SJF • Lent 3b • Tobias Stanislas Haller BSG
Saint Paul wrote to the Romans, “Who will rescue me from this body of death? Thanks be to God through Jesus Christ our Lord!”+
In the movie The Karate Kid, young Daniel seeks a master to teach him karate. The master tells him he must agree to obey his instructions to the letter, without any objection, without any question. Daniel has visions of that smart white suit, and a black belt within easy reach, so he readily makes that promise.
But when he shows up for his first class, karate master Miyagi-sensei tells him to hold on to his T-shirt and jeans; he’s not ready for that smart uniform yet. Instead of taking him to the work-out room the Master takes Daniel outside and puts him to work painting a fence, showing him exactly how the brush must move, evenly and smoothly up and down. Daniel figures since Miyagi-sensei is going to teach him karate for free this is the least he can do, to paint the old man’s fence for him.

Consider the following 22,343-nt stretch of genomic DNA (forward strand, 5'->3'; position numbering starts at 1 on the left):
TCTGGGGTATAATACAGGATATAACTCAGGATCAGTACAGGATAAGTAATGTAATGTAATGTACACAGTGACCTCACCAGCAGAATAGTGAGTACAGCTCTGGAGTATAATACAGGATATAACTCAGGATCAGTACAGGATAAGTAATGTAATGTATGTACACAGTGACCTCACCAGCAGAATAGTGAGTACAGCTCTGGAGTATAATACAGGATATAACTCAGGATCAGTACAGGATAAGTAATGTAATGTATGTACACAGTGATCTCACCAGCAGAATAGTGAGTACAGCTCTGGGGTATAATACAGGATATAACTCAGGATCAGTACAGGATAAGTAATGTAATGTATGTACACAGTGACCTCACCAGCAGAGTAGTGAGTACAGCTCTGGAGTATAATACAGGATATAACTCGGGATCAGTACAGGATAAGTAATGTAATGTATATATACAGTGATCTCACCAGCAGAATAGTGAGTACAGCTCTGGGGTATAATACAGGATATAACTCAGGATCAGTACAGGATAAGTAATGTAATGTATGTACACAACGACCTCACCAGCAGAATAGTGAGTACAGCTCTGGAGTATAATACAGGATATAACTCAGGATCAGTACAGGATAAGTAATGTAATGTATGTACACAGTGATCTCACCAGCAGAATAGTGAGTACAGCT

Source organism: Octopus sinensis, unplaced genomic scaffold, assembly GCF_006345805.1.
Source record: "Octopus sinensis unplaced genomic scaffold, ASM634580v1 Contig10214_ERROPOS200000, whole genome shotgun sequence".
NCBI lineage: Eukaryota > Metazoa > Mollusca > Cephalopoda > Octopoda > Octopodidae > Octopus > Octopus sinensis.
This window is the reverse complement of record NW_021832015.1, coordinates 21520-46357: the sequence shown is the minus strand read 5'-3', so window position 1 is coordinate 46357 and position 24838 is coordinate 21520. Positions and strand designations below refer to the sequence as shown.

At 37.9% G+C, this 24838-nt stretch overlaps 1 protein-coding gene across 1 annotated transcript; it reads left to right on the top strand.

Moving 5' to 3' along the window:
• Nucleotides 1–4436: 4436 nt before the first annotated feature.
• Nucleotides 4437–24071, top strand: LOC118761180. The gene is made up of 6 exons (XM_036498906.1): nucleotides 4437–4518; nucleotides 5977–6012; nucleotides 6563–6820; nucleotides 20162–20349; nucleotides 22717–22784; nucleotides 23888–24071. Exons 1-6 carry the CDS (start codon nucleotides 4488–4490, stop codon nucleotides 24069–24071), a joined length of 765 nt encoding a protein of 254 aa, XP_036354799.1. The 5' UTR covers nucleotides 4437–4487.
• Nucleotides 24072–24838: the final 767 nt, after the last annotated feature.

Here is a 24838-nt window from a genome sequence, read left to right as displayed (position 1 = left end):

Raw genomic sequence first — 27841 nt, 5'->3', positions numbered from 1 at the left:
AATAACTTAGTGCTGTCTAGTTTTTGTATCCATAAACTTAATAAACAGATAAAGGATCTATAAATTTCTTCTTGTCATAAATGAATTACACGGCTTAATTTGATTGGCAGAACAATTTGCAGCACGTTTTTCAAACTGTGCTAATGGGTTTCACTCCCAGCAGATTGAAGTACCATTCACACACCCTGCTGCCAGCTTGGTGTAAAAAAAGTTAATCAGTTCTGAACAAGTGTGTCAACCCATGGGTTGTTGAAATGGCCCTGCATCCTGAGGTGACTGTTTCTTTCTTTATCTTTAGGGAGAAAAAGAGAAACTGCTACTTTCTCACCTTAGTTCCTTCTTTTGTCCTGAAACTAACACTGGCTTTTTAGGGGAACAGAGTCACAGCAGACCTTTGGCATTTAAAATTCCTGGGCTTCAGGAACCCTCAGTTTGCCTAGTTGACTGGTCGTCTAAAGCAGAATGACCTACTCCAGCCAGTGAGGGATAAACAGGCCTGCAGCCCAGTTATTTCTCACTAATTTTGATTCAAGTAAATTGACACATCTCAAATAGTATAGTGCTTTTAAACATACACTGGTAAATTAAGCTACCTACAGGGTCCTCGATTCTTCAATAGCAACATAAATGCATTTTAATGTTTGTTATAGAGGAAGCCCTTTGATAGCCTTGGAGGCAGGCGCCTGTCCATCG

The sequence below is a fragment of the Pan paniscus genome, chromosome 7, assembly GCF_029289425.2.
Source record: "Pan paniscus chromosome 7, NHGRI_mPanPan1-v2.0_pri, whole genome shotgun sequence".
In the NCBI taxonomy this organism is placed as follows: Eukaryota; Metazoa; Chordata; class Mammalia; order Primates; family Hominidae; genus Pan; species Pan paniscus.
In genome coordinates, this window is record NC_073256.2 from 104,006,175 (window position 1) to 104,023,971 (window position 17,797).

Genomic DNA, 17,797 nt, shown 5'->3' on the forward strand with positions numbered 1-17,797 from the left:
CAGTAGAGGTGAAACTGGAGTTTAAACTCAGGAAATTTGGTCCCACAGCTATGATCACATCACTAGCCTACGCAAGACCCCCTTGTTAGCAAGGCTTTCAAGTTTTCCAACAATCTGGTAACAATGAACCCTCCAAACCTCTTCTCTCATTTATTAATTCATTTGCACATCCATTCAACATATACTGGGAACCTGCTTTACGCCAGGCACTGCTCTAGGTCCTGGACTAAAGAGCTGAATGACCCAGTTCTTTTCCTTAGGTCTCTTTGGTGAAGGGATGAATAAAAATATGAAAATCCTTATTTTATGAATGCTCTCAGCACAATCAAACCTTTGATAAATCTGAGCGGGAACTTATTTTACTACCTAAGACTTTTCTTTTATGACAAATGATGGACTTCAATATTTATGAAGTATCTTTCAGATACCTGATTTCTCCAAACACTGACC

The next day he arrives expecting to start class, only Miyagi-san puts him to work scrubbing the floor, again showing him how to move the wash-brush left and right. And again, Daniel thinks this is probably only fair trade — but begins to wonder when the karate lesson is going to start.
The next day he figures it’s about time, only to discover Miyagi-san has another chore: washing and waxing three beat-up old cars, after more tedious instruction, on how to bend to fill the sponge with soapy water, and how to move the polishing cloth in circles circles circles. When the end of that long day comes — this third day — the boy can restrain himself no more, and blurts out, “I thought you were going to teach me karate, but I’ve only been doing your chores!”
Miyagi-sensei turns in anger. Daniel has broken his promise to do as he was told without question, without objection. The old man snarls, “I have been teaching you karate. Defend yourself!” and thrusts out his arm, up, then down. And Daniel, reacting immediately, guards himself up and then down, with exactly the movement he’d used to paint the fence.